Dr Zoe Holloway


zoeI have been involved in two projects for the Monaco group, both focused on the function of genes identified by the group to be linked with Menkes Disease or developmental dyslexia.

Menkes Disease

The first project I worked on aimed to characterise the copper transporter ATP7A, which is mutated in patients with Menkes disease.

Copper is an essential trace element, being an important co-factor for many enzymes involved in processes such as neuronal function and embryonic development. Excess copper is toxic to cells so tight regulation is vital. Amongst the proteins known to be important in copper homeostasis are the copper transporting P-type ATPases ATP7A (Menkes protein, MNK) and ATP7B (Wilson protein, WND).    

The importance of copper transport in human development is underscored by studies linking mutations in the genes ATP7A and ATP7B with the clinical pathologies observed in Menkes and Wilson diseases, respectively. Menkes disease is a fatal X-linked disorder that leads to death in early childhood, caused in part by neurological degeneration. The disease results from systemic copper deficiency caused by the failure of ATP7A to translocate copper from the small intestine into the circulation for delivery to the rest of the body. Inactivating mutations in ATP7B, observed in Wilson disease, prevent biliary excretion of the metal and cause copper accumulation (and subsequent damage) in the liver.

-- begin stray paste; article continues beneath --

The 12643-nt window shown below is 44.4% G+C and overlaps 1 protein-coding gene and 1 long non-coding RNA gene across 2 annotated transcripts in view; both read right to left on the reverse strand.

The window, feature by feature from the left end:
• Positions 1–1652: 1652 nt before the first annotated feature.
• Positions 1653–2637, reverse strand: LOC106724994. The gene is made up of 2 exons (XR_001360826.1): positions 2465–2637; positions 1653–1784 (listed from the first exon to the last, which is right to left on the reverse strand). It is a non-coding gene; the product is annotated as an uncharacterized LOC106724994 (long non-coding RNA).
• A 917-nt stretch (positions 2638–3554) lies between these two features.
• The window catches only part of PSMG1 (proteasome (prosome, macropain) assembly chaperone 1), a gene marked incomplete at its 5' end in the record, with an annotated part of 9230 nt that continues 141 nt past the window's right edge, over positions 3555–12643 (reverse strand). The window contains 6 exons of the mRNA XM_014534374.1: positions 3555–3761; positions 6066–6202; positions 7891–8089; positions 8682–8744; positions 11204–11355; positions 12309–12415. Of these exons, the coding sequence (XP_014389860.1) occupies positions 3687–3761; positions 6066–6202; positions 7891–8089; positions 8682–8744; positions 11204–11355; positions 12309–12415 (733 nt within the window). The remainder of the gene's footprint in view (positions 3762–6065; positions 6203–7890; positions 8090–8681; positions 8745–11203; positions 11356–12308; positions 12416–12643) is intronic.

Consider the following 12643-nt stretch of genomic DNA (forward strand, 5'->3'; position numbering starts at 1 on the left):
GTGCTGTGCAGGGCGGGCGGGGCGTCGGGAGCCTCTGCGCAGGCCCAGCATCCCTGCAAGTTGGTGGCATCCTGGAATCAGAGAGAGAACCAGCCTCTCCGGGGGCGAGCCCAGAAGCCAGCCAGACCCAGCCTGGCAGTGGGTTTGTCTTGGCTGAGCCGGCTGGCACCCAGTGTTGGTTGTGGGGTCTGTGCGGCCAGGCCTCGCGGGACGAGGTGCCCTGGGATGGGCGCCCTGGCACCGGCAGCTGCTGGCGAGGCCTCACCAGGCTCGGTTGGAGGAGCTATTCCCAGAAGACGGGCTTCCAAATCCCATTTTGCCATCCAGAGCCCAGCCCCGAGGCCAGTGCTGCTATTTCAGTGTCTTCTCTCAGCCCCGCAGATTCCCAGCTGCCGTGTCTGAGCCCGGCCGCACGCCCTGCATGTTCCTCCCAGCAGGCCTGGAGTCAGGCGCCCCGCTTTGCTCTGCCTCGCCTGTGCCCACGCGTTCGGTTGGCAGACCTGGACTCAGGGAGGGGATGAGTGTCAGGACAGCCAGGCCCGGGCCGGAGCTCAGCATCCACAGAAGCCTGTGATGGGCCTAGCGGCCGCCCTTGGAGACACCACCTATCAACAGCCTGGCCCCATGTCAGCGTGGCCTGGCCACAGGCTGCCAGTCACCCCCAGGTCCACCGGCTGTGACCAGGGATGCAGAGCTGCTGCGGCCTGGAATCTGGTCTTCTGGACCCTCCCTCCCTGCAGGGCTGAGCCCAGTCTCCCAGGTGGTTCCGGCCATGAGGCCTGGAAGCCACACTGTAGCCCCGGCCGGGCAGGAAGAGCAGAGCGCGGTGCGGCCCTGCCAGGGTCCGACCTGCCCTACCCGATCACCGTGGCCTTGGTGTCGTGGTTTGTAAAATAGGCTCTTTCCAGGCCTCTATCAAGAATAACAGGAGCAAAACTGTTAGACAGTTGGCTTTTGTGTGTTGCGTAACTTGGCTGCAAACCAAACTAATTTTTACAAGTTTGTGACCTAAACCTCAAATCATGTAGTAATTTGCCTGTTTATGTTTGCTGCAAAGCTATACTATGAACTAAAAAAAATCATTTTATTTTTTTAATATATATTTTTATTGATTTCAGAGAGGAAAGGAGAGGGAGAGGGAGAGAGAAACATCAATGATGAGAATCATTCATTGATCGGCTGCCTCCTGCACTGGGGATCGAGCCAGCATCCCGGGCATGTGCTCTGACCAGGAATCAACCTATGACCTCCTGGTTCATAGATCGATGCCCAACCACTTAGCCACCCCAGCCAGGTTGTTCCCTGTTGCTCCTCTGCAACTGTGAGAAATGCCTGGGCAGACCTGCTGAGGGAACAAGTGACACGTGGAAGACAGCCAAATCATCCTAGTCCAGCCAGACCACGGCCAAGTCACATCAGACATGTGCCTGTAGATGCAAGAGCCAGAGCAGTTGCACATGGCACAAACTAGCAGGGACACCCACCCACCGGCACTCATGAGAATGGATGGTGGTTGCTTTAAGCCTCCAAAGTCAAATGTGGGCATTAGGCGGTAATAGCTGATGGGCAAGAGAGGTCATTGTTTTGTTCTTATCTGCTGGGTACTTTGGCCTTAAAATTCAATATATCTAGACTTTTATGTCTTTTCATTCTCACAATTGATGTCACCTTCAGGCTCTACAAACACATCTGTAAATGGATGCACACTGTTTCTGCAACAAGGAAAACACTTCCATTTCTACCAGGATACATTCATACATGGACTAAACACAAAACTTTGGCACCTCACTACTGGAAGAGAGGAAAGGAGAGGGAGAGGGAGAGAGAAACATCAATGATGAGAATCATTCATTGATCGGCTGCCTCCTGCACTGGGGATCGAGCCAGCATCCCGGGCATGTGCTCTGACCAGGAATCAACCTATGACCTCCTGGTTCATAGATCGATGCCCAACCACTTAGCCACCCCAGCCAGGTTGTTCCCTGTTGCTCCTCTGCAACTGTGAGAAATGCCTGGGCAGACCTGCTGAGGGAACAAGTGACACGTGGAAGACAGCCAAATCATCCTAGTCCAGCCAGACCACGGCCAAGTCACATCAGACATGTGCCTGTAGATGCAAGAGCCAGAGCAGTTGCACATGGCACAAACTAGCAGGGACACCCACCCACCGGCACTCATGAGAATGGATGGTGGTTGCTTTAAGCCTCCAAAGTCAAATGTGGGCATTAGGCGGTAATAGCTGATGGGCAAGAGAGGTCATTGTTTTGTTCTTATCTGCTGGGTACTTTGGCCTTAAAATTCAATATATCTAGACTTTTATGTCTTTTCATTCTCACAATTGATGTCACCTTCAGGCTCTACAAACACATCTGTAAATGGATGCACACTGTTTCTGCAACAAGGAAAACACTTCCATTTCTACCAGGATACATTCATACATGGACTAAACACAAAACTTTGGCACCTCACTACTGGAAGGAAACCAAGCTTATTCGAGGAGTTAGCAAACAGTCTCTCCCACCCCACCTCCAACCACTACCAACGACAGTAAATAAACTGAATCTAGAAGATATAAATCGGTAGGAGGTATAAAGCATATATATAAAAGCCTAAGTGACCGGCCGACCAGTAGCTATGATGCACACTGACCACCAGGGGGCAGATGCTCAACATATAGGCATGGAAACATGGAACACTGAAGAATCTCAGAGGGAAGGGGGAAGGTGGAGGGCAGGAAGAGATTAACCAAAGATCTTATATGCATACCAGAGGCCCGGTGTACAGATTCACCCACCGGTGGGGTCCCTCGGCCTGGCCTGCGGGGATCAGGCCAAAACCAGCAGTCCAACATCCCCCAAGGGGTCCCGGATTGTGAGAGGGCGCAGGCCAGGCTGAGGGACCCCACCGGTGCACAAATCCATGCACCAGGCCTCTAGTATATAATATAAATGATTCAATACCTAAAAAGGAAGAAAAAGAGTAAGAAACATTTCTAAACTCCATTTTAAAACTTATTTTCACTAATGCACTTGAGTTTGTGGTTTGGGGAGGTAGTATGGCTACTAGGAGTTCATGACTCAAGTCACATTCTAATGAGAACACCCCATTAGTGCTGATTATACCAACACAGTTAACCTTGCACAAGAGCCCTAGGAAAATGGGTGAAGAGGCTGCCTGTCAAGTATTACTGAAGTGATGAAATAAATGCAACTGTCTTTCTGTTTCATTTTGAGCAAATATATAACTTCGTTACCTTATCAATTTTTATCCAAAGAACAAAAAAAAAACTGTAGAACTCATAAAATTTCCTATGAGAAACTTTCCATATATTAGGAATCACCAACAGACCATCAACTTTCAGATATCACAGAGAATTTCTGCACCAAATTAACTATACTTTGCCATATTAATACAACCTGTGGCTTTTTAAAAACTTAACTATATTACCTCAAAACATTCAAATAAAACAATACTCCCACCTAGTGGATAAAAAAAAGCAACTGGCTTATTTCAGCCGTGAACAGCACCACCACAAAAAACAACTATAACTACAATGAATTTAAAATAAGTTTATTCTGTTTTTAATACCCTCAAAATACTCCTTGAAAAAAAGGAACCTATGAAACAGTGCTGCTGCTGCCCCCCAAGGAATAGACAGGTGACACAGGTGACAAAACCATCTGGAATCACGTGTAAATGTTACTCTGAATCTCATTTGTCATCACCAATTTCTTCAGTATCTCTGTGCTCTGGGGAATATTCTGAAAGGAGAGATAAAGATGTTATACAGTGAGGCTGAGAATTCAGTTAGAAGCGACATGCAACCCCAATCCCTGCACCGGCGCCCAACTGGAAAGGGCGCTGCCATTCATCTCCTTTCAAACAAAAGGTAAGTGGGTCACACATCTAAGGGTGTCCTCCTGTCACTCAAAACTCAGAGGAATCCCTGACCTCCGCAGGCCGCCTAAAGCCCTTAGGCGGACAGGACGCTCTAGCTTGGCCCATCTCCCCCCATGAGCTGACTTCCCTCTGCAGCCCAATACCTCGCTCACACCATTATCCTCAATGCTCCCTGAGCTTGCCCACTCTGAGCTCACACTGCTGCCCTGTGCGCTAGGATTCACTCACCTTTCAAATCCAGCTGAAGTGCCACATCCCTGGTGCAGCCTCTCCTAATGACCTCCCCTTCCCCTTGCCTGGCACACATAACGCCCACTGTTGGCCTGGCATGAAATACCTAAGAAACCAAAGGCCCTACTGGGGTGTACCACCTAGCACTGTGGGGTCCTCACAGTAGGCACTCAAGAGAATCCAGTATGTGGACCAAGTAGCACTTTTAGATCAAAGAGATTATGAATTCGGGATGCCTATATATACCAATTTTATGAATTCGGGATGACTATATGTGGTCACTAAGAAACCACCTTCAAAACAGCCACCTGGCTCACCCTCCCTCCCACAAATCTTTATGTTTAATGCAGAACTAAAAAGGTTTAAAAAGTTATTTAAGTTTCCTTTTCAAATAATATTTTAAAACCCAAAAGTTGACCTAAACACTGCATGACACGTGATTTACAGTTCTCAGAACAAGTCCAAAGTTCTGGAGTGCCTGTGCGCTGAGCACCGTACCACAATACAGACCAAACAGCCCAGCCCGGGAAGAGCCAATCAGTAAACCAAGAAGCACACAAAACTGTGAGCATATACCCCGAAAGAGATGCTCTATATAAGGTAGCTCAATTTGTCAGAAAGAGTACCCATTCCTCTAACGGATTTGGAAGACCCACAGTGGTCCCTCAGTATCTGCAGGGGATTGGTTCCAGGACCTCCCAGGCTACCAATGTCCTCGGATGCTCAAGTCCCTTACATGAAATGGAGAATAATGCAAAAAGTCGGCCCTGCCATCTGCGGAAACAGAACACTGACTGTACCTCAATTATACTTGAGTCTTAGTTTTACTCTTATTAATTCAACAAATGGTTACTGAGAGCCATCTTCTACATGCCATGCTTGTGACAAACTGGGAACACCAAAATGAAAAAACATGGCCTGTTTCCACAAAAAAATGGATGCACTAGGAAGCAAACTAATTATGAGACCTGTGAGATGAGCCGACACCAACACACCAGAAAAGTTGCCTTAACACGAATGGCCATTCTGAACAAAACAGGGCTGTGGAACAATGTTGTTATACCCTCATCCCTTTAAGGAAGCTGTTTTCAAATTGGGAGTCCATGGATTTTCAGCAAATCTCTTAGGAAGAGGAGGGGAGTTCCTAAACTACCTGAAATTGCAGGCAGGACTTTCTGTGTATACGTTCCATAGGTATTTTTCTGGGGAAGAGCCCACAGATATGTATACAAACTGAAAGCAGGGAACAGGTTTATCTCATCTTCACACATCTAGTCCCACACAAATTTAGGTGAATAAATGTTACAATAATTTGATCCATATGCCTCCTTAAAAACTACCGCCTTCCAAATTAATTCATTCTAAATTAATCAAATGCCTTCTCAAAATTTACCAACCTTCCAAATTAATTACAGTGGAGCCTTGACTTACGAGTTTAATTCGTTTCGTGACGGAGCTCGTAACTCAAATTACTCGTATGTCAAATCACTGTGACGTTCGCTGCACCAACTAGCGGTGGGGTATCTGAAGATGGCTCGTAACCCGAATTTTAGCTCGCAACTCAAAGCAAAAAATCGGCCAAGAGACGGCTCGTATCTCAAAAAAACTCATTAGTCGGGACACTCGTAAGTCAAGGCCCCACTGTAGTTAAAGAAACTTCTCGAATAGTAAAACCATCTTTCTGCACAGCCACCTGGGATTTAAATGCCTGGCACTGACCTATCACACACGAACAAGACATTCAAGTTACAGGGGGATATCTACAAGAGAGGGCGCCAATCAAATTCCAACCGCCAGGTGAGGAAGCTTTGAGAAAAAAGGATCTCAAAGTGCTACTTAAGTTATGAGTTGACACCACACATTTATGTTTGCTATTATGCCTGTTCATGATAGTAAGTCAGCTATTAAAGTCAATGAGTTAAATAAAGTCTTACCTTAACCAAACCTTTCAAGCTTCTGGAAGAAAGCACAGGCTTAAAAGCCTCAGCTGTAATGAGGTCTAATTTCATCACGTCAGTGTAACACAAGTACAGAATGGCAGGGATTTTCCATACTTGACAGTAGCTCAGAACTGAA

Within the cell the copper transporters reside predominantly in the in the trans-Golgi network, where they are thought to supply copper as a co-factor for cuproenzymes traversing the secretory pathway.  

Both transporters sense and respond to intracellular copper levels by relocating to sites where copper transport is needed. When intracellular copper levels increase the transporters re-localise to the relevant membrane (apical or basolateral), or vesicles near to the membrane, to eliminate excess copper from the cell. Our goal is to understand the novel mechanisms that MNK and WND exploit to traffic within the cell in response to copper.

Developmental Dyslexia

More recently I have been part of the team investigating the function of the protein KIAA0319, which has been linked to Developmental Dyslexia. Little is known about the function of KIAA0319 and we aim to characterise this in mammalian model systems. 

I am also a STEM Ambassador ( www.stemnet.org.uk/content/ambassadors) which involves my participation in public engagement activities such as Science in the kitchen/Oxfordshire Science festival or science demonstrations to school groups here at the WTCHG.